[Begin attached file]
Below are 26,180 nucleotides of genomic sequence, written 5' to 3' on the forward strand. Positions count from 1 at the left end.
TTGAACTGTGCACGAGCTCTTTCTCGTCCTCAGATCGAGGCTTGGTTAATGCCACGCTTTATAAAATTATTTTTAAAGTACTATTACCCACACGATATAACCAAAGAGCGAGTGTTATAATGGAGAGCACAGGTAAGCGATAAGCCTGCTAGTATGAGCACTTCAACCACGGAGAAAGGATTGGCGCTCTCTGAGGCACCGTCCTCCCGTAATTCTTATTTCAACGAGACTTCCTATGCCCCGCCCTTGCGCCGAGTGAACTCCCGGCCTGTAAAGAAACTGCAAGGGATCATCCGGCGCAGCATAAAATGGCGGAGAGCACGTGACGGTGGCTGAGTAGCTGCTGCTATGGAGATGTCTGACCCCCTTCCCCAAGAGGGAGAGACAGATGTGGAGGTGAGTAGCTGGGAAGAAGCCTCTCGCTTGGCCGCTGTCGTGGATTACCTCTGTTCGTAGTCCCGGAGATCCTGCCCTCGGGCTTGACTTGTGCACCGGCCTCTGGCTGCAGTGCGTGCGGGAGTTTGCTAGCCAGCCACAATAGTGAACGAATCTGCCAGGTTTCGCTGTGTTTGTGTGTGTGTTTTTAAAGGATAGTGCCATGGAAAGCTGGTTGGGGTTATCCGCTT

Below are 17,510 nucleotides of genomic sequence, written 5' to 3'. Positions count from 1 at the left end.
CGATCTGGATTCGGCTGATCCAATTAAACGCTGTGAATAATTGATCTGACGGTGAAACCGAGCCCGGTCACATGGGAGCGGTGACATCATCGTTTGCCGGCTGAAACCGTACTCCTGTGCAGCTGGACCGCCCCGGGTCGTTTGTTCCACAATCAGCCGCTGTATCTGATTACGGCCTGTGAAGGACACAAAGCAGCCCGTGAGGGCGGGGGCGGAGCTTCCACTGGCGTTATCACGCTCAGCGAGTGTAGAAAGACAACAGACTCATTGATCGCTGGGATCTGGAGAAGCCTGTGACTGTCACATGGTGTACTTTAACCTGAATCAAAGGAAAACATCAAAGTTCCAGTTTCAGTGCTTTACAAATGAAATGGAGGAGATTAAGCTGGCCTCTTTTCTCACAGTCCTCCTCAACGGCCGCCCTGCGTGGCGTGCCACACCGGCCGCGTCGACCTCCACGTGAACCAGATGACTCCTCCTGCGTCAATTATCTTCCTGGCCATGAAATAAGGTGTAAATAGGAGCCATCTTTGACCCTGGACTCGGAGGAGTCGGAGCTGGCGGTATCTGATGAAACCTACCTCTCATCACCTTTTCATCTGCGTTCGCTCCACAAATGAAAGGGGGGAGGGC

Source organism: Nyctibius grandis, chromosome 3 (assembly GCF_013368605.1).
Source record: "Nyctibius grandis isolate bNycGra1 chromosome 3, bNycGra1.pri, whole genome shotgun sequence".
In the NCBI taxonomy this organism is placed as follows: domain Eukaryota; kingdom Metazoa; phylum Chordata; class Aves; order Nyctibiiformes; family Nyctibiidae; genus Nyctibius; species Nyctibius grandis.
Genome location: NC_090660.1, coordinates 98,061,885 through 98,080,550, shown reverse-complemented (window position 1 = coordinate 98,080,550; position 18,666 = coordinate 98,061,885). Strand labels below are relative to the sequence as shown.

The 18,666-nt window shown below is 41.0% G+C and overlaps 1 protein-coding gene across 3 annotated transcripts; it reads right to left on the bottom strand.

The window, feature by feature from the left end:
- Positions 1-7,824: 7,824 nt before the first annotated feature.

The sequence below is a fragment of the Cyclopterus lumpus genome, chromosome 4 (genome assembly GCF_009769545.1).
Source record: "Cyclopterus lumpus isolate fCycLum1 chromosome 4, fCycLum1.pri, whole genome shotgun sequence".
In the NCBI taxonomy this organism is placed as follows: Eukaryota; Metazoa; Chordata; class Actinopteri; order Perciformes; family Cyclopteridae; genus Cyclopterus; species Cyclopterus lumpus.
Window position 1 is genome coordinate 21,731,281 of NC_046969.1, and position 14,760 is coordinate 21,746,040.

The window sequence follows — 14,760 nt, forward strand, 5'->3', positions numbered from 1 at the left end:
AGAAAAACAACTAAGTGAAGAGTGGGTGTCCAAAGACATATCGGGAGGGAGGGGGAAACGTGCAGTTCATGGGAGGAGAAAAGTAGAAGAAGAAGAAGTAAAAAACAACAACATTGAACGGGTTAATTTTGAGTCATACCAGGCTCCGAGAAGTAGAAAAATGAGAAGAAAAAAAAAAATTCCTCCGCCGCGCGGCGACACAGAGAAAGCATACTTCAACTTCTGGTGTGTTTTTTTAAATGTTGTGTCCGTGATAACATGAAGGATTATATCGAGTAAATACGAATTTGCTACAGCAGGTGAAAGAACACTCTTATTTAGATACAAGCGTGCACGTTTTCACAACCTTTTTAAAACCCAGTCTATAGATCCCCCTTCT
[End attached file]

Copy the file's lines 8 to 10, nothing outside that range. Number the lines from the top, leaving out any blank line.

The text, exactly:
Genome location: NC_090660.1, coordinates 98,061,885 through 98,080,550, shown reverse-complemented (window position 1 = coordinate 98,080,550; position 18,666 = coordinate 98,061,885). Strand labels below are relative to the sequence as shown.

The 18,666-nt window shown below is 41.0% G+C and overlaps 1 protein-coding gene across 3 annotated transcripts; it reads right to left on the bottom strand.

The window, feature by feature from the left end: